Though the Philadelphia Flyers had built up a bit of a winning streak prior to the All-Star break, their two games this week made it clear that the momentum had not carried over. Both were losses to the Detroit Red Wings – one at home, one on the road – and both played out a very similar way. First, on Wednesday, the Flyers took on the Red Wings at the Wells Fargo Center, where they fell 6-3. Then they traveled to Little Caesars Arena, where Detroit doubled them up once again to sweep the miniseries. Through these two contests, some players found more success than the team as a whole. However, others did not perform quite so impressively. Each week, we’ll take a look at Philadelphia Flyers players who are on a hot or cold streak. This week, we’ll examine Isaac Ratcliffe and Carter Hart.
Be sure to check out last week’s streaks as well.
Hot and Cold Streaks, Including Isaac Ratcliffe
Hot Streak: Isaac Ratcliffe
Isaac Ratcliffe’s first NHL goal probably didn’t happen exactly as he had expected it. In fact, he didn’t even get credit for it at first. Playing in just his fourth NHL game, Ratcliffe found himself right in front of the Red Wings’ net as Zack MacEwen spun around in the high slot and fired off a shot. The tally was attributed to MacEwen, with Ratcliffe having simply provided an effective screen on Alex Nedeljkovic. But later, it was discovered that the puck had actually hit Ratcliffe before finding the back of the net. Just like that, he had his first (slightly unorthodox) NHL goal – and an important one, too, as it tied the game at one apiece.
Then, in Saturday’s game, Ratcliffe continued to heat up, recording a secondary assist on Keith Yandle‘s first goal as a Flyer. He extricated the puck from a scrum in front of the net and got it to Scott Laughton, who slid it over to Yandle, who unloaded a massive slap shot and scored. That wasn’t his only contribution to the play, either. Yet again, Ratcliffe provided a perfect screen, completely obscuring Thomas Greiss‘ vision to help the long-distance shot find its way past him.
In the few games he’s played with the Flyers, Isaac Ratcliffe has already been finding a way to make his mark. He’s playing on the fourth line right now, but there could be an opportunity for him to take on a bigger role if he keeps performing the way he did this week.
Honourable Mention: Travis Konecny
Though a goal wasn’t in the cards for Travis Konecny this week, he still found a way to make an impact through two crucial assists. The first was in Wednesday’s game, with the Flyers down by two late in the second period. A win wasn’t out of reach quite yet, but the team needed to close the gap quickly. After Laughton lost the puck in the Red Wings’ zone, Konecny swooped in and produced a shot that deflected off a defender’s skate and right to Laughton at the side of the net, who potted a goal to get the Flyers within one.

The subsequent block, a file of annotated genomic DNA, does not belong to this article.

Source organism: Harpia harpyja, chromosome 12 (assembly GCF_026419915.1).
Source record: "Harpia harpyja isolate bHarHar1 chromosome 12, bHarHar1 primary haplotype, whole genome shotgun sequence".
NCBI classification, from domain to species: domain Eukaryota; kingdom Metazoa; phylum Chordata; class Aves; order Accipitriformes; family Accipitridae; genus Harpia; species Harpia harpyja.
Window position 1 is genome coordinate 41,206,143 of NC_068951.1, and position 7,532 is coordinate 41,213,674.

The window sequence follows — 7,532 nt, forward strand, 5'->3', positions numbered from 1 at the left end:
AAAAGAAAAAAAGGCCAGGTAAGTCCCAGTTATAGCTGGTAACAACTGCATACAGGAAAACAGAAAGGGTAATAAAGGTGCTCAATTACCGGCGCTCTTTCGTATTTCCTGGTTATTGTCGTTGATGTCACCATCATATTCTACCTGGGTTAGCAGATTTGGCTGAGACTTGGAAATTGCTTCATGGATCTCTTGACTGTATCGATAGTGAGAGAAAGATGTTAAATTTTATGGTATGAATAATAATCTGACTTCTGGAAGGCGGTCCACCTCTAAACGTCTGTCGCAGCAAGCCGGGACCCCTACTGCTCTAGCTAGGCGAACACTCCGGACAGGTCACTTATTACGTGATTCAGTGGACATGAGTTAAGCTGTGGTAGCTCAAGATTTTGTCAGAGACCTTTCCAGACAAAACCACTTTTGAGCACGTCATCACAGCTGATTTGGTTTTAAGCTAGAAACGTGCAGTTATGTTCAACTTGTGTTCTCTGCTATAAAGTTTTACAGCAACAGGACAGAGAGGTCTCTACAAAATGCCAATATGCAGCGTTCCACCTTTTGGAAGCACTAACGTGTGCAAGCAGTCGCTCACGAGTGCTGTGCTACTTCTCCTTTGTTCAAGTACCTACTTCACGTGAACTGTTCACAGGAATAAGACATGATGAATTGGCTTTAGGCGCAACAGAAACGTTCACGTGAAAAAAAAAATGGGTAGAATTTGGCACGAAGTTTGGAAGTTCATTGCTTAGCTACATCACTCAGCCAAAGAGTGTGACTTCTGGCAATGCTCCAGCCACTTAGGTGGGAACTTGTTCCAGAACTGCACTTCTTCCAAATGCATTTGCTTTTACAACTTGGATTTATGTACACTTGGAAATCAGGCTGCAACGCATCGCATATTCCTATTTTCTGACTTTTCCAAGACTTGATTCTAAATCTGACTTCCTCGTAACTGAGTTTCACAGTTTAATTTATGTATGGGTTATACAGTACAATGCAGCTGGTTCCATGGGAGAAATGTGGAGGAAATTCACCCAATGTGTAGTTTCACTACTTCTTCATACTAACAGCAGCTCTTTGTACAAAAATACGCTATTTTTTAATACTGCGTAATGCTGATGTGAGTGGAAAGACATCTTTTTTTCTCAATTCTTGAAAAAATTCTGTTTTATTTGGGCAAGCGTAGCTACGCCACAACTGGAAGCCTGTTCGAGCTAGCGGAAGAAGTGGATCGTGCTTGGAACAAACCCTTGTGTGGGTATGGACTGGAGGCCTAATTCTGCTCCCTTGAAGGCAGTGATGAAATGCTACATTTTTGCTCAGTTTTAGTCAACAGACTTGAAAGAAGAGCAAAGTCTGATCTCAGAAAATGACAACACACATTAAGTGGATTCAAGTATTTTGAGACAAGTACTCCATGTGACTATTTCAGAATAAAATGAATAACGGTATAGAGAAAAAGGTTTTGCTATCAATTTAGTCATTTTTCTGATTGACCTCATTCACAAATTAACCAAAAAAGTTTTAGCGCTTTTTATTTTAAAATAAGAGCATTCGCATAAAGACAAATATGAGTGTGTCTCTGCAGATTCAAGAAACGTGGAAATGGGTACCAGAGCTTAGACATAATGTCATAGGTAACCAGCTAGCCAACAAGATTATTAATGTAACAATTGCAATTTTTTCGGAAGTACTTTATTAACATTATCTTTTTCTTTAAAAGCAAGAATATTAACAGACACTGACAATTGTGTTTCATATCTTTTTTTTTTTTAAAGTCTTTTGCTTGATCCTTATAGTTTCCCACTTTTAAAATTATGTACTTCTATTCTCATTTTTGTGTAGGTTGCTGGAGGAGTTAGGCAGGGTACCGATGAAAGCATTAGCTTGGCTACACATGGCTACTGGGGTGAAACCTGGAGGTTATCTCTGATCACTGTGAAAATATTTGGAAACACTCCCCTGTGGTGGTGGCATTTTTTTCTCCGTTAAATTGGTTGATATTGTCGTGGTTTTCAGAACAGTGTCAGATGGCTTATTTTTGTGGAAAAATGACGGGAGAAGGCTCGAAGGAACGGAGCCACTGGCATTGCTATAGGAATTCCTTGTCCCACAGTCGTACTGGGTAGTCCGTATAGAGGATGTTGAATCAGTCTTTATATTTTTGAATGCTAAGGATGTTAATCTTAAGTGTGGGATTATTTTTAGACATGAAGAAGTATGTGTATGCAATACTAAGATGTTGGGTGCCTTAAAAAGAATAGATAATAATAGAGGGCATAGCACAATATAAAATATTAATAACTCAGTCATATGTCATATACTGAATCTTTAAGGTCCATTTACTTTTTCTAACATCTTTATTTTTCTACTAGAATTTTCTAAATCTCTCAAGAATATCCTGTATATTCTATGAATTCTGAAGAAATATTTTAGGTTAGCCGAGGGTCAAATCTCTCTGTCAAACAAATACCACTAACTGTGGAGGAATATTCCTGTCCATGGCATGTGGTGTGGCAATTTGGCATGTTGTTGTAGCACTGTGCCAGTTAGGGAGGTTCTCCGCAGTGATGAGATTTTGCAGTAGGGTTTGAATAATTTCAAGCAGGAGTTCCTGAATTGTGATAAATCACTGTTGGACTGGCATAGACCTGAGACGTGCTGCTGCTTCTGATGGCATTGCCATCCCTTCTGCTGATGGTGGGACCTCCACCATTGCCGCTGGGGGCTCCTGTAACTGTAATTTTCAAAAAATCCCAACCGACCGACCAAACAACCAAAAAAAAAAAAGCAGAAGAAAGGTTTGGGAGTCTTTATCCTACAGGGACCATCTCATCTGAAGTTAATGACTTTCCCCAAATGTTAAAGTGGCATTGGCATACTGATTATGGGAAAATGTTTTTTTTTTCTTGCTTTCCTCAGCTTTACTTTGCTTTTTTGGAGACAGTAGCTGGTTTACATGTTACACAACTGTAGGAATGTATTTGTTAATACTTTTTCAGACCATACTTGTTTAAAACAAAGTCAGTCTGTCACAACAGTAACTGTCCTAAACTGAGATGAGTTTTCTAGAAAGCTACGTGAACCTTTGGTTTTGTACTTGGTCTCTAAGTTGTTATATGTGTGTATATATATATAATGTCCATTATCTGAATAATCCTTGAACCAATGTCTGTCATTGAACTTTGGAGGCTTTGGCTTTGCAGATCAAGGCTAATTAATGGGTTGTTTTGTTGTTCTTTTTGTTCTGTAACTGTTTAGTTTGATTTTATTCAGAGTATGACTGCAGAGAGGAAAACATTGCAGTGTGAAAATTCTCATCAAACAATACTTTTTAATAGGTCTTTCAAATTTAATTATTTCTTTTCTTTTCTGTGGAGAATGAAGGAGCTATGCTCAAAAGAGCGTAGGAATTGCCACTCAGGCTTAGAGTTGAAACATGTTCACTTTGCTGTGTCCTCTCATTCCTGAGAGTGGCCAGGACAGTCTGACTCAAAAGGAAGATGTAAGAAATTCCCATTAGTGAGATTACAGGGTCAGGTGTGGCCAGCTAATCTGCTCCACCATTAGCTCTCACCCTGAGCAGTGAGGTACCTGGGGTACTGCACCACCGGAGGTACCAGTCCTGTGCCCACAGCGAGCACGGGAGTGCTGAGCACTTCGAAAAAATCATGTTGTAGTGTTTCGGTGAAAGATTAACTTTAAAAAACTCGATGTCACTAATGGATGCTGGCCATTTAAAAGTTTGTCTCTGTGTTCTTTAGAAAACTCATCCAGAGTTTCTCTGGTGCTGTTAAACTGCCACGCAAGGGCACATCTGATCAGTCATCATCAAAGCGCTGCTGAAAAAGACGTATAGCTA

On Saturday, Konecny assisted another tally for Laughton. This time, his shot made it through to Thomas Greiss, slipping through the goaltender’s legs. Laughton tapped the loose puck before Greiss could get to it, and it was a one-goal game again. Hopefully, Konecny will continue to put together timely plays like the ones he orchestrated this week.
Cold Streak: Carter Hart
Oftentimes, a goalie’s performance reflects the defence’s weaknesses. While that might still have partly been the case in this week, Carter Hart simply wasn’t as sharp as usual, either. He put up a .857 save percentage through the two games – and while a bad save percentage on its own is not always an accurate measurement of how a goaltender plays, when combined with a relatively light workload, it doesn’t paint a pretty picture.
In Wednesday’s game, the Flyers allowed 33 shots on goal – fairly average, especially compared to the 40 shots Hart faced against the Los Angeles Kings last week. But of those 33 shots, he let in 5 goals. The first was a deflection, nearly impossible to stop. The second was tricky but could’ve been saved, had Hart managed to stick his pad out a bit further. But the third, fourth, and fifth? Those were the kinds of shots – no traffic and no apparent redirection – that he definitely should have stopped. The complexion of that game would have been far different if Hart had made those saves.
On Saturday, the Flyers allowed even fewer shots – just 23. But it was less Hart’s fault this time around, as the defence’s perpetual inability to clear his sightlines made all the goals difficult to save. Overall, his individual performance was below average this week, but defensive blunders exacerbated his struggles. With quality Metropolitan rivals looming ahead, Hart will need to pick up his game (and to enable him to do so, the defence will need to give him more support).